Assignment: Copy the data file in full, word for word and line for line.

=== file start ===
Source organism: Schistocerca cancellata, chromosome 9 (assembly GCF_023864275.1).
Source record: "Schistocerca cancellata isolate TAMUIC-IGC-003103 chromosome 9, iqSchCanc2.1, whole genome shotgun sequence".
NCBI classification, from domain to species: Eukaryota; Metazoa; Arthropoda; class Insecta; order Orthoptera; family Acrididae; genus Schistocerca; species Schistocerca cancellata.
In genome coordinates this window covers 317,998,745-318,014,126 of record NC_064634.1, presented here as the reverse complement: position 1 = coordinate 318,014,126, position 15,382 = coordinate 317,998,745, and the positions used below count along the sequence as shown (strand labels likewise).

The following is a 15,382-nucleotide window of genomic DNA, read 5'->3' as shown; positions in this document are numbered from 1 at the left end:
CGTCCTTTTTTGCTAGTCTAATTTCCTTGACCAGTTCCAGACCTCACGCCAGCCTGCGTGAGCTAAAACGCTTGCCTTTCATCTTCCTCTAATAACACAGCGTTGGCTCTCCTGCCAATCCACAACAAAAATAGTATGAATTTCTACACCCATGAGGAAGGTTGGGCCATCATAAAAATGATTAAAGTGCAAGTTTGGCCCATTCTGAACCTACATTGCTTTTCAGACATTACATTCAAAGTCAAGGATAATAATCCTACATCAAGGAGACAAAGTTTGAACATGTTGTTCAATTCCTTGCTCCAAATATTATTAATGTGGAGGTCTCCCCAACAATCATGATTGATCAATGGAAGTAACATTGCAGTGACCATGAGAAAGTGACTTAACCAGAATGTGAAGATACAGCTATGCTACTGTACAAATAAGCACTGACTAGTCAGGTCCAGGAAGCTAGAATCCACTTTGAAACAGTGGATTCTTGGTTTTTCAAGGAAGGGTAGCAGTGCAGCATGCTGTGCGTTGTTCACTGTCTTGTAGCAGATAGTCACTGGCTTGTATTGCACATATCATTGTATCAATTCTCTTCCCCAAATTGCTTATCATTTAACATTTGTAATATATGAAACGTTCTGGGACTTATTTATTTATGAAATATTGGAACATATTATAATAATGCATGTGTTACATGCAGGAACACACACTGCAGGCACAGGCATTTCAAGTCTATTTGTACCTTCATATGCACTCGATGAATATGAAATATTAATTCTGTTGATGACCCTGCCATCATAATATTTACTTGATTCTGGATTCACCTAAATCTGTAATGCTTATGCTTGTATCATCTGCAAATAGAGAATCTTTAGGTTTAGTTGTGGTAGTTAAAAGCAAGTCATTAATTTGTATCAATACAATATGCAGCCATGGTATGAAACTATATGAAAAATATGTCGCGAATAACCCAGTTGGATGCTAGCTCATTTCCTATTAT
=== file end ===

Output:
Source organism: Schistocerca cancellata, chromosome 9 (assembly GCF_023864275.1).
Source record: "Schistocerca cancellata isolate TAMUIC-IGC-003103 chromosome 9, iqSchCanc2.1, whole genome shotgun sequence".
NCBI classification, from domain to species: Eukaryota; Metazoa; Arthropoda; class Insecta; order Orthoptera; family Acrididae; genus Schistocerca; species Schistocerca cancellata.
In genome coordinates this window covers 317,998,745-318,014,126 of record NC_064634.1, presented here as the reverse complement: position 1 = coordinate 318,014,126, position 15,382 = coordinate 317,998,745, and the positions used below count along the sequence as shown (strand labels likewise).

The following is a 15,382-nucleotide window of genomic DNA, read 5'->3' as shown; positions in this document are numbered from 1 at the left end:
CGTCCTTTTTTGCTAGTCTAATTTCCTTGACCAGTTCCAGACCTCACGCCAGCCTGCGTGAGCTAAAACGCTTGCCTTTCATCTTCCTCTAATAACACAGCGTTGGCTCTCCTGCCAATCCACAACAAAAATAGTATGAATTTCTACACCCATGAGGAAGGTTGGGCCATCATAAAAATGATTAAAGTGCAAGTTTGGCCCATTCTGAACCTACATTGCTTTTCAGACATTACATTCAAAGTCAAGGATAATAATCCTACATCAAGGAGACAAAGTTTGAACATGTTGTTCAATTCCTTGCTCCAAATATTATTAATGTGGAGGTCTCCCCAACAATCATGATTGATCAATGGAAGTAACATTGCAGTGACCATGAGAAAGTGACTTAACCAGAATGTGAAGATACAGCTATGCTACTGTACAAATAAGCACTGACTAGTCAGGTCCAGGAAGCTAGAATCCACTTTGAAACAGTGGATTCTTGGTTTTTCAAGGAAGGGTAGCAGTGCAGCATGCTGTGCGTTGTTCACTGTCTTGTAGCAGATAGTCACTGGCTTGTATTGCACATATCATTGTATCAATTCTCTTCCCCAAATTGCTTATCATTTAACATTTGTAATATATGAAACGTTCTGGGACTTATTTATTTATGAAATATTGGAACATATTATAATAATGCATGTGTTACATGCAGGAACACACACTGCAGGCACAGGCATTTCAAGTCTATTTGTACCTTCATATGCACTCGATGAATATGAAATATTAATTCTGTTGATGACCCTGCCATCATAATATTTACTTGATTCTGGATTCACCTAAATCTGTAATGCTTATGCTTGTATCATCTGCAAATAGAGAATCTTTAGGTTTAGTTGTGGTAGTTAAAAGCAAGTCATTAATTTGTATCAATACAATATGCAGCCATGGTATGAAACTATATGAAAAATATGTCGCGAATAACCCAGTTGGATGCTAGCTCATTTCCTATTAT